Published online by Cambridge University Press: 22 September 2009
BOTANY AND DISTRIBUTION
Pigeonpea, Cajanus cajan (L.) Millsp., belongs to the subtribe Cajaninae, tribe Phaseoloideae, subfamily Papilionoideae and family Leguminosae. It is an ancient cultivated crop with many vernacular and trade names in various languages and dialects. In India, it is called arhar and tur, in Portuguese guand and in Spanish guandu. The name pigeonpea was first reported from Barbados where the seeds were used to feed pigeons (Plukenet 1692). Van der Maesen (1986) has recorded over 300 names of pigeonpea. The important names include red gram, tur, arhar, guandul and pois d'Angole.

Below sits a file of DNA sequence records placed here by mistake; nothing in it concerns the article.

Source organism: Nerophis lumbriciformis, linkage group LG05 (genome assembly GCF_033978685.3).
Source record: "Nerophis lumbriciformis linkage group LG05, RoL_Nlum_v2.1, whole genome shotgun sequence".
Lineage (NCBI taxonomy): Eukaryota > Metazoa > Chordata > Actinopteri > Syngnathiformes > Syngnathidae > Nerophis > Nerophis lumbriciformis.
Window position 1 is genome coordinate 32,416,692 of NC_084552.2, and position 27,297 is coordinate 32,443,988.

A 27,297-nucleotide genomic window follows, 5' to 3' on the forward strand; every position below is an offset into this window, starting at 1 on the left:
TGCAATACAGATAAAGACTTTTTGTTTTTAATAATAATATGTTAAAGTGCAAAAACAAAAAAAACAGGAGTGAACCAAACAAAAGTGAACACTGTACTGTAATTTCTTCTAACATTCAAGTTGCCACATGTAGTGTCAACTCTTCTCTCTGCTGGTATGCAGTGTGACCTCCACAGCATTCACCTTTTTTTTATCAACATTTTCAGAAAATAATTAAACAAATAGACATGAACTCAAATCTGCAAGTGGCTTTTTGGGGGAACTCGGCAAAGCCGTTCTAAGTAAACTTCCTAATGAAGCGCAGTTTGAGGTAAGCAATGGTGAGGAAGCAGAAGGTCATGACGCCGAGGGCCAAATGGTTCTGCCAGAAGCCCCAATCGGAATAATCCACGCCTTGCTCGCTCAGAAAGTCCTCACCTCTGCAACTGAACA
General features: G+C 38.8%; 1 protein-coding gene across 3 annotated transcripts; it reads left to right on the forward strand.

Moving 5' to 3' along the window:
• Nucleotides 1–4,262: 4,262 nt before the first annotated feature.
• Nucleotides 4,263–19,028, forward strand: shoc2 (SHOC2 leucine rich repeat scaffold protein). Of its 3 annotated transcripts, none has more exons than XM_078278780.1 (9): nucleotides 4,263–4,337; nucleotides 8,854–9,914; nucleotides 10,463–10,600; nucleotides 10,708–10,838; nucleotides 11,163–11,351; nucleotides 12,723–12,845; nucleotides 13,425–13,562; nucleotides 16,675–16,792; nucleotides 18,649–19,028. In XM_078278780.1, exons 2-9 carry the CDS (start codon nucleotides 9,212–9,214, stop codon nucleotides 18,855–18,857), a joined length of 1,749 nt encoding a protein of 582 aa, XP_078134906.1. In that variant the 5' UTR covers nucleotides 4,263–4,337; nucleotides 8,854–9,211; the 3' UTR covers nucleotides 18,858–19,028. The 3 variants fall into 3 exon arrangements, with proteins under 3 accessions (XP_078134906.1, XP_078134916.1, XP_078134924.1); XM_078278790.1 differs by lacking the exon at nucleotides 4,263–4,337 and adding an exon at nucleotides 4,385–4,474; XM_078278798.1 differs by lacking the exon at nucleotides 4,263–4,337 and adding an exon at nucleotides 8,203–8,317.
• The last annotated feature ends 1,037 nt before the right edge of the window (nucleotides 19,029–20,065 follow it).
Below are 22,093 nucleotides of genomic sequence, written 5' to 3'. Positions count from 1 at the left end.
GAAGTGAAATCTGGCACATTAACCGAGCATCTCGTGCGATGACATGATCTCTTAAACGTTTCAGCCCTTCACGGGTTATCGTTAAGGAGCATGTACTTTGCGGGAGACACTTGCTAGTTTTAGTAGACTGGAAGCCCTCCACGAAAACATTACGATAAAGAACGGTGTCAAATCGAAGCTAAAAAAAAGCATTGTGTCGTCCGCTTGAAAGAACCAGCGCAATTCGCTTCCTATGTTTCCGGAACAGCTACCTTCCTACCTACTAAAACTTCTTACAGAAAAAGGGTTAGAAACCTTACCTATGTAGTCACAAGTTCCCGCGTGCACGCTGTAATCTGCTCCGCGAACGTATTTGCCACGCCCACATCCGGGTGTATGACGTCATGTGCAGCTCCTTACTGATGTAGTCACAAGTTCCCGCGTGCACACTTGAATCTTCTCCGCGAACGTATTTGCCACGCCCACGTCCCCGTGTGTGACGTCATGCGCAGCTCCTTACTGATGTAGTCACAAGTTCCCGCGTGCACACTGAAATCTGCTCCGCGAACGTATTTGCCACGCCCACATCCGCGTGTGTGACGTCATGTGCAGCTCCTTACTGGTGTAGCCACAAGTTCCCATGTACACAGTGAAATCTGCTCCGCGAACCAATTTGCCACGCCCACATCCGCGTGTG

The plant is a perennial shrub, though in India it is usually cultivated as an annual crop. Pigeonpea has a deep root system which helps to withstand drought. The plant has a C3 pathway for carbon fixation, and interacts with cowpea strains of Rhizobium to fix atmospheric nitrogen. Most traditionally grown pigeonpeas have an indeterminate flowering habit. The inflorescences develop as axillary racemes from the branches and flowering proceeds acropetally. In the determinate types, the apical buds of the main shoots develop into inflorescences. Flowers are yellow with orange or red streaks, and the back of the corolla is fully red or orange. The flower has a typical papilionaceous structure with diadelphous (9+1) stamens, superior, subsessile or short, stalked ovary, long, filiform style with a terminal stigma. Pods are compressed, pubescent with a diagonal depression, 5-8 cm long and 1-5 cm wide. Seed number per pod varies from 2 to 9, but is usually 3 to 5.